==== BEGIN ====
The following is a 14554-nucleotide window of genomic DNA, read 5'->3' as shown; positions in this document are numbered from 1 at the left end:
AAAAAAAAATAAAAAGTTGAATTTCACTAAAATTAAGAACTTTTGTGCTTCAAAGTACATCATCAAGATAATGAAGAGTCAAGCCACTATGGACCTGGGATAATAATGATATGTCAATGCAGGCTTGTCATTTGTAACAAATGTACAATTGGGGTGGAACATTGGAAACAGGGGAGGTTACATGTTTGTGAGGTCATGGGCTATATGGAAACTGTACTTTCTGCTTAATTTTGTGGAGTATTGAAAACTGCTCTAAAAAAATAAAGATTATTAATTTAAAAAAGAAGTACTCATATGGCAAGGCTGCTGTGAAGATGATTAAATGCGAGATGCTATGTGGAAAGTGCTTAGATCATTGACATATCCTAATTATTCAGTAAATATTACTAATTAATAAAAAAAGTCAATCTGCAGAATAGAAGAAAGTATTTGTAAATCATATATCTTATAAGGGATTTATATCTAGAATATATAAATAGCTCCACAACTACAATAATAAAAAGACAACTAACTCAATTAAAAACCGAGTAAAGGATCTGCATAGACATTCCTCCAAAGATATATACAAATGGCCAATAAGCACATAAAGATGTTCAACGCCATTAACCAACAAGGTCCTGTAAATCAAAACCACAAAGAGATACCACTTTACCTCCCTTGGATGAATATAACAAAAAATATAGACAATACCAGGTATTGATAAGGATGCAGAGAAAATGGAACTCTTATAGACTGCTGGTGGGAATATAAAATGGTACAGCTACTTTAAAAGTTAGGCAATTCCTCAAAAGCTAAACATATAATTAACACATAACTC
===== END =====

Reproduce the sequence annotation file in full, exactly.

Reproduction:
The following is a 14554-nucleotide window of genomic DNA, read 5'->3' as shown; positions in this document are numbered from 1 at the left end:
AAAAAAAAATAAAAAGTTGAATTTCACTAAAATTAAGAACTTTTGTGCTTCAAAGTACATCATCAAGATAATGAAGAGTCAAGCCACTATGGACCTGGGATAATAATGATATGTCAATGCAGGCTTGTCATTTGTAACAAATGTACAATTGGGGTGGAACATTGGAAACAGGGGAGGTTACATGTTTGTGAGGTCATGGGCTATATGGAAACTGTACTTTCTGCTTAATTTTGTGGAGTATTGAAAACTGCTCTAAAAAAATAAAGATTATTAATTTAAAAAAGAAGTACTCATATGGCAAGGCTGCTGTGAAGATGATTAAATGCGAGATGCTATGTGGAAAGTGCTTAGATCATTGACATATCCTAATTATTCAGTAAATATTACTAATTAATAAAAAAAGTCAATCTGCAGAATAGAAGAAAGTATTTGTAAATCATATATCTTATAAGGGATTTATATCTAGAATATATAAATAGCTCCACAACTACAATAATAAAAAGACAACTAACTCAATTAAAAACCGAGTAAAGGATCTGCATAGACATTCCTCCAAAGATATATACAAATGGCCAATAAGCACATAAAGATGTTCAACGCCATTAACCAACAAGGTCCTGTAAATCAAAACCACAAAGAGATACCACTTTACCTCCCTTGGATGAATATAACAAAAAATATAGACAATACCAGGTATTGATAAGGATGCAGAGAAAATGGAACTCTTATAGACTGCTGGTGGGAATATAAAATGGTACAGCTACTTTAAAAGTTAGGCAATTCCTCAAAAGCTAAACATATAATTAACACATAACTC